Virginia Junkie

Cutting Lip Slots In Round Balsa Bodies

8 posts in this topic

I need help. I am trying to build some crankbaits for myself and a few friends and having trouble cutting the lip slots straight. I'm buying round bodies already cut and I'm screwing up about 4 to every one I get cut straight enough to use. I'm trying to do this on a bandsaw. I have preatty good success on the flatside baits that I make myself, I cut the slot on those before I do any carving or sanding. I have heard talk of using a jig to hold the round bodies but have no clue where to start. Any ideas you guys could shoot my way would really be great.

 

Thanks

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Go to page 3.And look for the thread Cutting slot for diving lip.Mark Poulson and the gang have your answers there

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Thanks. I think I will give this way that Mark posted a try. Sounds like it will work

 

 

One way to cut slots after the lure is already shaped is to put a temporary piece of stiff wire into the back and belly, drilled exactly into the centerline, and sticking out an inch. Cut two spacer blocks exactly half the thickness of your bait, and use them as guide blocks. Lay the wires of the bait on the two blocks, and your bait will be exactly square to the bandsaw table, and to the blade, too.
It's harder to explain than it is to do, but it's much easier and better just not to forget to cut the slot while the bait is rectangular. Doh!!! Hahaha

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The main problem is that whatever the method, you have to eyeball something to base the cut.  I use a straight edge of flexible plastic or a rubber band to guestimate the lip angle and position, and then just trace a line for the lip slot and cut it out freehand with a thin Dremel cutoff blade or by hand with a blade from my scroll saw.  Most of the time, with a little practice, that will be close enough.  When it isn't, I enlarge the slot until I can adjust the lip straight and glue it in with epoxy paste instead of liquid epoxy.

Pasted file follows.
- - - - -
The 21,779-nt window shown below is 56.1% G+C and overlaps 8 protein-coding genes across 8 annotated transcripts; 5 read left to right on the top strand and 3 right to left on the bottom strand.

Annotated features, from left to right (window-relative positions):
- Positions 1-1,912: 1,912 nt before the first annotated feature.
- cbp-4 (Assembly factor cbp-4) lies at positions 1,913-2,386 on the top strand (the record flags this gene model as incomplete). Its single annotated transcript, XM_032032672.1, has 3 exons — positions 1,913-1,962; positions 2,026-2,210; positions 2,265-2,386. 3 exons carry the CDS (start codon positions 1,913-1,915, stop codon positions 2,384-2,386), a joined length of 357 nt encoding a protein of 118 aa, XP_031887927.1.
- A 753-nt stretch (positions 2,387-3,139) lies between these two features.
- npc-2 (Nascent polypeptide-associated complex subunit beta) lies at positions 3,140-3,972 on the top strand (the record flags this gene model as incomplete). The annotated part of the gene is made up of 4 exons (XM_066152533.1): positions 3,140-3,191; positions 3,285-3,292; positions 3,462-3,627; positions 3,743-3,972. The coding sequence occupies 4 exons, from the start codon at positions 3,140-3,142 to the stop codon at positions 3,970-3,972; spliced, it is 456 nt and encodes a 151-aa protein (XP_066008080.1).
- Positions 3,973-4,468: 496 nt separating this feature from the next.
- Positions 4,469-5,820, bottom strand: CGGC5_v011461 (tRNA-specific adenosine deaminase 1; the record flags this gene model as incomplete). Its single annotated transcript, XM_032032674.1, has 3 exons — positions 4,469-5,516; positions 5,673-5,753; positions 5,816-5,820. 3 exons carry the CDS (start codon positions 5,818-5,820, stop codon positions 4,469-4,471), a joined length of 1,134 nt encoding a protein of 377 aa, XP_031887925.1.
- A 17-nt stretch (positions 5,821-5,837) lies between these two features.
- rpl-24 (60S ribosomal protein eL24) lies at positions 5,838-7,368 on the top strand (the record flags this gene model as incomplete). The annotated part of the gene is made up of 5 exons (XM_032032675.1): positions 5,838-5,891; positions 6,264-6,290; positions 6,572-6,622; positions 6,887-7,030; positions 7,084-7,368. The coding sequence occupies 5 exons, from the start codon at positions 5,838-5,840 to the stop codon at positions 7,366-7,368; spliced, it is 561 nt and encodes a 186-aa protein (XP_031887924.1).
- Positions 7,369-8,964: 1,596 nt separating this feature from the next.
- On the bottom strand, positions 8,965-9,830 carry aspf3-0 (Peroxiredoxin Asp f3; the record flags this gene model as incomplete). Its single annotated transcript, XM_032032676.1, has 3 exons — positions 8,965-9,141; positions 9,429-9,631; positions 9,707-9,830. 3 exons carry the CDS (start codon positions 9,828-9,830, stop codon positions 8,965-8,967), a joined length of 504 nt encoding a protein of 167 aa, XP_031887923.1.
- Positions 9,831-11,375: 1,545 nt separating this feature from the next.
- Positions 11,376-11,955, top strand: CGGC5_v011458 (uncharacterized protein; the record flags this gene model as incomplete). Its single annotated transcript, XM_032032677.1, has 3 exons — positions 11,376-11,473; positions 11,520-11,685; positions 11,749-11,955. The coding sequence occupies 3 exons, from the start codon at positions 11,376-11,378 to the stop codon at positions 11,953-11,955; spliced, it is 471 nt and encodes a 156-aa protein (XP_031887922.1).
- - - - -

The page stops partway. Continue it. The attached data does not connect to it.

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Like Bob says in the end it will come down to your eyes and hands. On the really hard cases I like to draw where I am going to cut first. If you have several to do that are just alike making a plastic or thin cardboard jig will make the marking process easier. Now for the initial cut a small hand saw like this one really gives the cutter control of the job. 

 

http://www.hobbypeople.net/x-acto-razor-saw-blade-5-5x1-1-4-54tooth.html?gclid=CJmCrq-G5bQCFQY5nAodnxEAFw

 

These small saws can be found at most hobby stores. 

 

Once you have that first cut done you can do another with the small saw or move on to power tools to finish the job. Bob's answer of enlarging the slot with another blade such as one from the scroll saw is  a very good solution and one I have used many times. Just keep using wider saw blades till the desired width is achieved. 

 

No matter how you do it ; marking the placement and then controlling the cut are going to be critical. 

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Mark, I use U-40 Rod Bond paste epoxy.  I comes in 2 versions;  the original has a long work time, at least 2 hours.  When I'm doing a batch of baits, I like it because I can do the initial fitment, then mess around with the lips to my heart's content until I get them just right.  You know how that goes!  Rod Bond recently came out with a quick cure version with a work time of around 10 minutes.  I've seen several other brands of paste epoxy now being sold on rod building supply sites like mudhole.com but haven't tried them.

 

I got onto Rod Bond since I occasionally build rods and use it to glue up grips.  Decided to try it when I was replacing a broken lip and had to enlarge the slot to get out the broken lip.  It worked great!  No dribble, no voids, and very strong.  Since then, I often use Rod Bond whenever I need epoxy and am in no hurry to get the job done.  Mix a batch and you can use it to install all the hardware on a batch of 5-6 baits, without hurrying.  The lazy man's epoxy.

 

If I really bugger cutting out a broken lip and am left with a huge slot, or want to completely fill in a slot and cut one at a new angle, I go with an epoxy putty stick.  It mixes to a clay-like consistency and cures hard in 5-10 minutes.  Has a density similar to pine or basswood.  I've used several brands, all seem similar and are available at any home center.

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